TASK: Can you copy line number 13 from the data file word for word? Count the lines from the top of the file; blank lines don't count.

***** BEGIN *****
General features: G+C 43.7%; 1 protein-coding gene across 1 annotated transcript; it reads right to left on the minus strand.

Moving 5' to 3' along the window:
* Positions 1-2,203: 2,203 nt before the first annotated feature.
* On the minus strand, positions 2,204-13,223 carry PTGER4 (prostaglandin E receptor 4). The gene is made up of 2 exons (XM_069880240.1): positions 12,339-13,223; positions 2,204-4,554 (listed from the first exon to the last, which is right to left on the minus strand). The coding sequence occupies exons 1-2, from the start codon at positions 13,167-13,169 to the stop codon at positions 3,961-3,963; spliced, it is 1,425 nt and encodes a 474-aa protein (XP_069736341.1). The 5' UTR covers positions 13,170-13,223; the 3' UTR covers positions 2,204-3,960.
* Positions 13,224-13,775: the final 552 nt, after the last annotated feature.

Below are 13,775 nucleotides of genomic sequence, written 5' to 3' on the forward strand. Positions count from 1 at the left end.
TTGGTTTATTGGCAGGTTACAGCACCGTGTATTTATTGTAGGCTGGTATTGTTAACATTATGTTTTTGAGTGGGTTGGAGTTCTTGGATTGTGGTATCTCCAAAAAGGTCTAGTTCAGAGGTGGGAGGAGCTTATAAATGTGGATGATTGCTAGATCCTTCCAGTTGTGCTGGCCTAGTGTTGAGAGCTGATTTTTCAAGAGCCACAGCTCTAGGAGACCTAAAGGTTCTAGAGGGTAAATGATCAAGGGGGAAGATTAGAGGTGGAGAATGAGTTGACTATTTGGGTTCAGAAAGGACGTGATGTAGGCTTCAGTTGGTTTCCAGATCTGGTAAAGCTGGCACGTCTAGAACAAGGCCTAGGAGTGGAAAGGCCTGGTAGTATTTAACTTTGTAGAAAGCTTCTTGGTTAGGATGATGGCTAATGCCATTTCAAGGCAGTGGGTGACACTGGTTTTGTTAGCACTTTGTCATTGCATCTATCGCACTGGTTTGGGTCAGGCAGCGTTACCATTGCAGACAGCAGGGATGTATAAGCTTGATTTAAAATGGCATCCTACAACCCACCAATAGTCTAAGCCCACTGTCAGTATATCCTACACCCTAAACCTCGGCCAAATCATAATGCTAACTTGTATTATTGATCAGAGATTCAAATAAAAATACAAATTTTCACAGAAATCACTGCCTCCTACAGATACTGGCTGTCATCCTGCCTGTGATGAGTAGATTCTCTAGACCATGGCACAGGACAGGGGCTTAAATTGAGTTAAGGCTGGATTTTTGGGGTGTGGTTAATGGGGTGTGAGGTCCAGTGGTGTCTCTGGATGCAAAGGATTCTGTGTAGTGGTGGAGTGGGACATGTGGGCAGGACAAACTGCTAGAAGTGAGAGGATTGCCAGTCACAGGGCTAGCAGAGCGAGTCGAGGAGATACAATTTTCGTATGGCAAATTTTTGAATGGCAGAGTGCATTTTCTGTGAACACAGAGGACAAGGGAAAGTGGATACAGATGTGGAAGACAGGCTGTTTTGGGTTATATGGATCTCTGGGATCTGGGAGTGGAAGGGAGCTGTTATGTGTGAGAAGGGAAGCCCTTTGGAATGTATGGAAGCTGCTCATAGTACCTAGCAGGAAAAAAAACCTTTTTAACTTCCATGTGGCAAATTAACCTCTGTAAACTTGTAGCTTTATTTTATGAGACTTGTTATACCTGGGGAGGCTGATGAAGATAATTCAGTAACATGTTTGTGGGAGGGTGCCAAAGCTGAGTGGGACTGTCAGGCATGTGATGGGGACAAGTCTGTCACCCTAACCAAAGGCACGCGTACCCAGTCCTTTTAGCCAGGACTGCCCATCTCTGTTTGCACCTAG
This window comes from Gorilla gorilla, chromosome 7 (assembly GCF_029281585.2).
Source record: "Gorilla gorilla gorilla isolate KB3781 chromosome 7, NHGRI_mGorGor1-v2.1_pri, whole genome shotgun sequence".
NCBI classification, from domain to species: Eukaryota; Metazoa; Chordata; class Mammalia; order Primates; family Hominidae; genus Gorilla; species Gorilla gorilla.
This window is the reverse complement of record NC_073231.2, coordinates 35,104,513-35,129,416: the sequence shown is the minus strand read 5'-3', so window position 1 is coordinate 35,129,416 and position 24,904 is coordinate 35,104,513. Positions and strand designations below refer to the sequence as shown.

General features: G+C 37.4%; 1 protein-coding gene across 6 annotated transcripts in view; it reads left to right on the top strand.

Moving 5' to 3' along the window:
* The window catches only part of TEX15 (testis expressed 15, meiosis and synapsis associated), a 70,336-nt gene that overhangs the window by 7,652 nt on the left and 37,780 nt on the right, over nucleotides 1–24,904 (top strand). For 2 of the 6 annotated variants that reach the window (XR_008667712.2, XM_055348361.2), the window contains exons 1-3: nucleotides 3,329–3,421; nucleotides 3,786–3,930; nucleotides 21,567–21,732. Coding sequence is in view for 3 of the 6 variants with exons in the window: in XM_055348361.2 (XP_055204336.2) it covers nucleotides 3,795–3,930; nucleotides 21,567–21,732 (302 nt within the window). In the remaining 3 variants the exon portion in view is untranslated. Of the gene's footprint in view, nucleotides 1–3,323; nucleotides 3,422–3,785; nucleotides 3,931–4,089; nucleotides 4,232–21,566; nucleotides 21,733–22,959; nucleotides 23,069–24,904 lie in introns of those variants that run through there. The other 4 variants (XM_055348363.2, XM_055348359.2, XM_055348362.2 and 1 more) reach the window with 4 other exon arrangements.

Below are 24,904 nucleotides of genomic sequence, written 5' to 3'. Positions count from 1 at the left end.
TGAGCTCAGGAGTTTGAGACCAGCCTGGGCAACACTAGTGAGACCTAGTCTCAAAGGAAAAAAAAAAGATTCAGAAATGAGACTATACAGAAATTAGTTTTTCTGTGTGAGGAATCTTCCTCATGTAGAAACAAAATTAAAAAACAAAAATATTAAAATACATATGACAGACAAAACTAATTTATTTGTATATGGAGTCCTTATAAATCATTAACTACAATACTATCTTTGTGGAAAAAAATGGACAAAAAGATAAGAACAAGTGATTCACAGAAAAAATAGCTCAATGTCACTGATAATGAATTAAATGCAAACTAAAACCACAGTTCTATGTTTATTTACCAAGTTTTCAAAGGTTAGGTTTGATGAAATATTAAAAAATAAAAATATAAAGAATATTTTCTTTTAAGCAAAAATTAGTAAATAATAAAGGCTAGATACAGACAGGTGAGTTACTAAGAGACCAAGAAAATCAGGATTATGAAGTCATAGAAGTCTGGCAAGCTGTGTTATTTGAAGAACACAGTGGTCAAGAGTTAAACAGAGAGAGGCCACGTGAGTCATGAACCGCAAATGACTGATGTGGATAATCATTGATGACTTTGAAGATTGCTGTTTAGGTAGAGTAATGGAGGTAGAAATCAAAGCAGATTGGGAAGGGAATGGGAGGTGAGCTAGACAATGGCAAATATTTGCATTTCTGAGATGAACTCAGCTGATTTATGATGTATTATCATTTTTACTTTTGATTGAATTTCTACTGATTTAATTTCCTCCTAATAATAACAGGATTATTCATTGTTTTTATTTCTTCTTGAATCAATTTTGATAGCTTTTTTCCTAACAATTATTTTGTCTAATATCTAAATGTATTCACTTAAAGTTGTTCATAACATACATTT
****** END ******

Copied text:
Moving 5' to 3' along the window: